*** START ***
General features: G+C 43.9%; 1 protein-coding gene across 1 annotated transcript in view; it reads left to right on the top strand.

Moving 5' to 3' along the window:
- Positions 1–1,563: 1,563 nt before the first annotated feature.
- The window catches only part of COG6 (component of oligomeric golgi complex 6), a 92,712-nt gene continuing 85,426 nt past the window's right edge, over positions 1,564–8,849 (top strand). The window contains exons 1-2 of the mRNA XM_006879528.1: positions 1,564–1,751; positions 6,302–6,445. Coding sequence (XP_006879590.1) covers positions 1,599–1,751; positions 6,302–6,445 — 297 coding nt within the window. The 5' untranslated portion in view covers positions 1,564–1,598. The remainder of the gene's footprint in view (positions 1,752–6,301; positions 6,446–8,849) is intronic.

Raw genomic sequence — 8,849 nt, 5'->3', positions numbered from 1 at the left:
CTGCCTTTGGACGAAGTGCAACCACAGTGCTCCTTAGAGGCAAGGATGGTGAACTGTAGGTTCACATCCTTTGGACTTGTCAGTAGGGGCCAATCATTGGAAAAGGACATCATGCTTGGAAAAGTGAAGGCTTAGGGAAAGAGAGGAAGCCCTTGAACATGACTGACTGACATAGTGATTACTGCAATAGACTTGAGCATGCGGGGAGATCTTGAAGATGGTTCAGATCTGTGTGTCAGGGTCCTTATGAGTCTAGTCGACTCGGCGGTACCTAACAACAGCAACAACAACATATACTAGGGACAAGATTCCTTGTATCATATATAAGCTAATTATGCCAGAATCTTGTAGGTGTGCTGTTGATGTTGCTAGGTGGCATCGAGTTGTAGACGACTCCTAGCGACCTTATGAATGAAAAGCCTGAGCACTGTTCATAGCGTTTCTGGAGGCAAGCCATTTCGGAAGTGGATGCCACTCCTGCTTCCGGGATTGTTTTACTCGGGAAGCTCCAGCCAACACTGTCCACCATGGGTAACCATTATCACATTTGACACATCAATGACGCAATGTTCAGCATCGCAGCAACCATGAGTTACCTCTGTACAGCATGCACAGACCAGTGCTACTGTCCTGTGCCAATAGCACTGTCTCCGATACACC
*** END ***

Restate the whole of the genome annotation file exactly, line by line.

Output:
General features: G+C 43.9%; 1 protein-coding gene across 1 annotated transcript in view; it reads left to right on the top strand.

Moving 5' to 3' along the window:
- Positions 1–1,563: 1,563 nt before the first annotated feature.
- The window catches only part of COG6 (component of oligomeric golgi complex 6), a 92,712-nt gene continuing 85,426 nt past the window's right edge, over positions 1,564–8,849 (top strand). The window contains exons 1-2 of the mRNA XM_006879528.1: positions 1,564–1,751; positions 6,302–6,445. Coding sequence (XP_006879590.1) covers positions 1,599–1,751; positions 6,302–6,445 — 297 coding nt within the window. The 5' untranslated portion in view covers positions 1,564–1,598. The remainder of the gene's footprint in view (positions 1,752–6,301; positions 6,446–8,849) is intronic.

Raw genomic sequence — 8,849 nt, 5'->3', positions numbered from 1 at the left:
CTGCCTTTGGACGAAGTGCAACCACAGTGCTCCTTAGAGGCAAGGATGGTGAACTGTAGGTTCACATCCTTTGGACTTGTCAGTAGGGGCCAATCATTGGAAAAGGACATCATGCTTGGAAAAGTGAAGGCTTAGGGAAAGAGAGGAAGCCCTTGAACATGACTGACTGACATAGTGATTACTGCAATAGACTTGAGCATGCGGGGAGATCTTGAAGATGGTTCAGATCTGTGTGTCAGGGTCCTTATGAGTCTAGTCGACTCGGCGGTACCTAACAACAGCAACAACAACATATACTAGGGACAAGATTCCTTGTATCATATATAAGCTAATTATGCCAGAATCTTGTAGGTGTGCTGTTGATGTTGCTAGGTGGCATCGAGTTGTAGACGACTCCTAGCGACCTTATGAATGAAAAGCCTGAGCACTGTTCATAGCGTTTCTGGAGGCAAGCCATTTCGGAAGTGGATGCCACTCCTGCTTCCGGGATTGTTTTACTCGGGAAGCTCCAGCCAACACTGTCCACCATGGGTAACCATTATCACATTTGACACATCAATGACGCAATGTTCAGCATCGCAGCAACCATGAGTTACCTCTGTACAGCATGCACAGACCAGTGCTACTGTCCTGTGCCAATAGCACTGTCTCCGATACACC